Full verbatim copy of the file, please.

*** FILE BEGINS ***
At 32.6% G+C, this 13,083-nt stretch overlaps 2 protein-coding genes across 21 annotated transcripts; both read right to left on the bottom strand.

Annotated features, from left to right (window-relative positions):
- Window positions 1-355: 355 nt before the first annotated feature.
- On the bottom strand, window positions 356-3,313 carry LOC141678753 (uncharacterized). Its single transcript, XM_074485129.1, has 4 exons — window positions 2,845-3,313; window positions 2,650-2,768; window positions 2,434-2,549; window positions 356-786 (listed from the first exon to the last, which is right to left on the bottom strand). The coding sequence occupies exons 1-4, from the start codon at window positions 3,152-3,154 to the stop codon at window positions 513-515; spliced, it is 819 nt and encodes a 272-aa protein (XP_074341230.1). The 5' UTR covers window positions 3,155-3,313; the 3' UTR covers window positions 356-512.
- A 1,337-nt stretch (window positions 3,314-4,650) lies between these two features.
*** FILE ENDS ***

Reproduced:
At 32.6% G+C, this 13,083-nt stretch overlaps 2 protein-coding genes across 21 annotated transcripts; both read right to left on the bottom strand.

Annotated features, from left to right (window-relative positions):
- Window positions 1-355: 355 nt before the first annotated feature.
- On the bottom strand, window positions 356-3,313 carry LOC141678753 (uncharacterized). Its single transcript, XM_074485129.1, has 4 exons — window positions 2,845-3,313; window positions 2,650-2,768; window positions 2,434-2,549; window positions 356-786 (listed from the first exon to the last, which is right to left on the bottom strand). The coding sequence occupies exons 1-4, from the start codon at window positions 3,152-3,154 to the stop codon at window positions 513-515; spliced, it is 819 nt and encodes a 272-aa protein (XP_074341230.1). The 5' UTR covers window positions 3,155-3,313; the 3' UTR covers window positions 356-512.
- A 1,337-nt stretch (window positions 3,314-4,650) lies between these two features.